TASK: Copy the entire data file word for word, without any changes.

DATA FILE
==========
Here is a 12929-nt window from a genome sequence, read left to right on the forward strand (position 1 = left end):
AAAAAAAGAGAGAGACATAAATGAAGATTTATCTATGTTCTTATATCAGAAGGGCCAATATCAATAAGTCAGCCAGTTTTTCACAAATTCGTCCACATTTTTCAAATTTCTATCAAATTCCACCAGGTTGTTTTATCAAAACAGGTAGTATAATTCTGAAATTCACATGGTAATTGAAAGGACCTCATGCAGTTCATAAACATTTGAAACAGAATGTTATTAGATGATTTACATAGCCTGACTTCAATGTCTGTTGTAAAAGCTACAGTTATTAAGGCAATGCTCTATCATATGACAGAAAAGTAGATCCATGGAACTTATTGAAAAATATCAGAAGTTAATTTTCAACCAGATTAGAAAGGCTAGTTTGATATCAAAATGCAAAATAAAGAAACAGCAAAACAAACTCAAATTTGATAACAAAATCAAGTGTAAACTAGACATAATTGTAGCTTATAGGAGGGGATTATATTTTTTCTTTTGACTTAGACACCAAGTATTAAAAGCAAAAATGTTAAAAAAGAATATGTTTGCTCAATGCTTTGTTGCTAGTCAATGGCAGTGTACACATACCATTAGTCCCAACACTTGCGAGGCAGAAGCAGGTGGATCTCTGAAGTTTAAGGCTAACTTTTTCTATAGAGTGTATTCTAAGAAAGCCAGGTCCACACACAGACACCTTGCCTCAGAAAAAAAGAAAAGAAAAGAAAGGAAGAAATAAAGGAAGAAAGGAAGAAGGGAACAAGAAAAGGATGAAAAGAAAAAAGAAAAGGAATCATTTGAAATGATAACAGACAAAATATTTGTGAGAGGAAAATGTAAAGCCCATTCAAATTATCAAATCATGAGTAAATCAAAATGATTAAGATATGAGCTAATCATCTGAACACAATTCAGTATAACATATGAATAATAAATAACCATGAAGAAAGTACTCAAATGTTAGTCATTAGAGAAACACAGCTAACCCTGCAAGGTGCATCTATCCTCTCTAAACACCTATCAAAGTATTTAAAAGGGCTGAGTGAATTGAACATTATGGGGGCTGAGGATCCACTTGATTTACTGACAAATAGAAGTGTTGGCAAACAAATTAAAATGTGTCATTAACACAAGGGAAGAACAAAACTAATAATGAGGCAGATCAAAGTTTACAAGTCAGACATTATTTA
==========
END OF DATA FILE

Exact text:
Here is a 12929-nt window from a genome sequence, read left to right on the forward strand (position 1 = left end):
AAAAAAAGAGAGAGACATAAATGAAGATTTATCTATGTTCTTATATCAGAAGGGCCAATATCAATAAGTCAGCCAGTTTTTCACAAATTCGTCCACATTTTTCAAATTTCTATCAAATTCCACCAGGTTGTTTTATCAAAACAGGTAGTATAATTCTGAAATTCACATGGTAATTGAAAGGACCTCATGCAGTTCATAAACATTTGAAACAGAATGTTATTAGATGATTTACATAGCCTGACTTCAATGTCTGTTGTAAAAGCTACAGTTATTAAGGCAATGCTCTATCATATGACAGAAAAGTAGATCCATGGAACTTATTGAAAAATATCAGAAGTTAATTTTCAACCAGATTAGAAAGGCTAGTTTGATATCAAAATGCAAAATAAAGAAACAGCAAAACAAACTCAAATTTGATAACAAAATCAAGTGTAAACTAGACATAATTGTAGCTTATAGGAGGGGATTATATTTTTTCTTTTGACTTAGACACCAAGTATTAAAAGCAAAAATGTTAAAAAAGAATATGTTTGCTCAATGCTTTGTTGCTAGTCAATGGCAGTGTACACATACCATTAGTCCCAACACTTGCGAGGCAGAAGCAGGTGGATCTCTGAAGTTTAAGGCTAACTTTTTCTATAGAGTGTATTCTAAGAAAGCCAGGTCCACACACAGACACCTTGCCTCAGAAAAAAAGAAAAGAAAAGAAAGGAAGAAATAAAGGAAGAAAGGAAGAAGGGAACAAGAAAAGGATGAAAAGAAAAAAGAAAAGGAATCATTTGAAATGATAACAGACAAAATATTTGTGAGAGGAAAATGTAAAGCCCATTCAAATTATCAAATCATGAGTAAATCAAAATGATTAAGATATGAGCTAATCATCTGAACACAATTCAGTATAACATATGAATAATAAATAACCATGAAGAAAGTACTCAAATGTTAGTCATTAGAGAAACACAGCTAACCCTGCAAGGTGCATCTATCCTCTCTAAACACCTATCAAAGTATTTAAAAGGGCTGAGTGAATTGAACATTATGGGGGCTGAGGATCCACTTGATTTACTGACAAATAGAAGTGTTGGCAAACAAATTAAAATGTGTCATTAACACAAGGGAAGAACAAAACTAATAATGAGGCAGATCAAAGTTTACAAGTCAGACATTATTTA